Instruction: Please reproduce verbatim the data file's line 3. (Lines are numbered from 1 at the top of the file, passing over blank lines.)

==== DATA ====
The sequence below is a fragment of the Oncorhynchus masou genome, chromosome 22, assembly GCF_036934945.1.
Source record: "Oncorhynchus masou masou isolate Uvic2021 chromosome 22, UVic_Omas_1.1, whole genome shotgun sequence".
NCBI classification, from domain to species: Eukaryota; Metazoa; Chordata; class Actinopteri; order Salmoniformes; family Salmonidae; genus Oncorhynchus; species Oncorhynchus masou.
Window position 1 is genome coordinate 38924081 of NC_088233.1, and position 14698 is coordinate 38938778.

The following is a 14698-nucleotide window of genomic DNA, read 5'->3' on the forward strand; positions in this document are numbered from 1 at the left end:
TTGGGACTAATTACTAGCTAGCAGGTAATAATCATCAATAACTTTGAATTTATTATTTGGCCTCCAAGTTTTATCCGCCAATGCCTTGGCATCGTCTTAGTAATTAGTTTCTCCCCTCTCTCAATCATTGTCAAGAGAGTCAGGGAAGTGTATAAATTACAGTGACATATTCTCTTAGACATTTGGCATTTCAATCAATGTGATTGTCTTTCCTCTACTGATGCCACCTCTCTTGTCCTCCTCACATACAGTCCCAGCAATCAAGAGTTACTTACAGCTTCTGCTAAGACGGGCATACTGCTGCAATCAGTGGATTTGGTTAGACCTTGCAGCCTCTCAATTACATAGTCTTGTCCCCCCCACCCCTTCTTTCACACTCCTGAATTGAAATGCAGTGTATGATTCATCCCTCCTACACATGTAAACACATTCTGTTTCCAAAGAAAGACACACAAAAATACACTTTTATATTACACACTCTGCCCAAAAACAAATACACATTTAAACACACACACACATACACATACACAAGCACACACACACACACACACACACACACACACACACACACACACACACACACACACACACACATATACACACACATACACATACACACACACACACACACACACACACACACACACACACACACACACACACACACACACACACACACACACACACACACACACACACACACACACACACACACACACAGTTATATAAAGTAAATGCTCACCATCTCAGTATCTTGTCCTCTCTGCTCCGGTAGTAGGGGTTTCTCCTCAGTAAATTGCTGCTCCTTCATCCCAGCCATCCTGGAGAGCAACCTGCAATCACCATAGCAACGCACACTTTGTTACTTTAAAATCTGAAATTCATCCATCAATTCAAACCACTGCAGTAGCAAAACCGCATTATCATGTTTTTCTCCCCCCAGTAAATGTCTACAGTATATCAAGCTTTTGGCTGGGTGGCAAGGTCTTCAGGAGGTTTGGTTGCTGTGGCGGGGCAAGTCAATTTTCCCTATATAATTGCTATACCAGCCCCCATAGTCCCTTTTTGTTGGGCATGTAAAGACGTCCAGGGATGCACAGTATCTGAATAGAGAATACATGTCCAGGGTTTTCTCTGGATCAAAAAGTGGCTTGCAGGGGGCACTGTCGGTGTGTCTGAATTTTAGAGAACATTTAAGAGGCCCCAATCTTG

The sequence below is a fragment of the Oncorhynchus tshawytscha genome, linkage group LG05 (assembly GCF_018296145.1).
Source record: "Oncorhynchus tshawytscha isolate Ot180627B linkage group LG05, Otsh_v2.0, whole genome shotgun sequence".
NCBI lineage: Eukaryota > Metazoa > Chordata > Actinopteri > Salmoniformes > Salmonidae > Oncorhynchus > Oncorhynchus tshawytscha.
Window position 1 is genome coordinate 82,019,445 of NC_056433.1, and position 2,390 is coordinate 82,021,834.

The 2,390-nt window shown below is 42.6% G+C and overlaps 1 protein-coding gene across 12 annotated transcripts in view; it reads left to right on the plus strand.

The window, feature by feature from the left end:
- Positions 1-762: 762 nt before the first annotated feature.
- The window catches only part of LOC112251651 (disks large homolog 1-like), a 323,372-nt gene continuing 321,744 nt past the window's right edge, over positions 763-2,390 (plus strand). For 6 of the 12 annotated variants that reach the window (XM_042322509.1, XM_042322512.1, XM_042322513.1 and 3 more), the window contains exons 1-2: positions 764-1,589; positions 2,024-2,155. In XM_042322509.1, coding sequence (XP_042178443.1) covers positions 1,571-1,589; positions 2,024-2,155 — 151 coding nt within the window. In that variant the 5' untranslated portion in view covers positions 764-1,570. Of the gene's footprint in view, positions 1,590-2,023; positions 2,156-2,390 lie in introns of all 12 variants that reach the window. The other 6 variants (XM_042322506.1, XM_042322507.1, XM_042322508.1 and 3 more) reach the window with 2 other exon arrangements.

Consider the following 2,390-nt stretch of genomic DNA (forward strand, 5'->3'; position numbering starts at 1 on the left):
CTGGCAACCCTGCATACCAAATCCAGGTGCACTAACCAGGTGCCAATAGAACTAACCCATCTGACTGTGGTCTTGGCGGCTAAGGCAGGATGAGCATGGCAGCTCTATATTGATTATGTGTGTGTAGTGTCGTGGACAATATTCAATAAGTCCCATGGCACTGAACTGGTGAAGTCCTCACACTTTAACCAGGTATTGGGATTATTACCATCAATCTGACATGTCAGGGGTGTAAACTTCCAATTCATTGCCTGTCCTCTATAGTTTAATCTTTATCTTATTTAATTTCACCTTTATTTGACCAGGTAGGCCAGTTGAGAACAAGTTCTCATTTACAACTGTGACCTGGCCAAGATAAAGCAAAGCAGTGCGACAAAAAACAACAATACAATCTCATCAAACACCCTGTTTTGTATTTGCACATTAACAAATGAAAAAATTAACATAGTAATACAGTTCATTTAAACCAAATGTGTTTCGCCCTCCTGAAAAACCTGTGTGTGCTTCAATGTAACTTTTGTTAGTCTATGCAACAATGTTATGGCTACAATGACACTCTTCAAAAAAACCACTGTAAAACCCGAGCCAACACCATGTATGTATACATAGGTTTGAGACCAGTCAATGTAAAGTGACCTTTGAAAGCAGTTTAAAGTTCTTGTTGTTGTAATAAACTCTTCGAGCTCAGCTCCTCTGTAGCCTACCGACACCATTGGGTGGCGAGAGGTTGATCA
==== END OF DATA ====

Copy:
NCBI classification, from domain to species: Eukaryota; Metazoa; Chordata; class Actinopteri; order Salmoniformes; family Salmonidae; genus Oncorhynchus; species Oncorhynchus masou.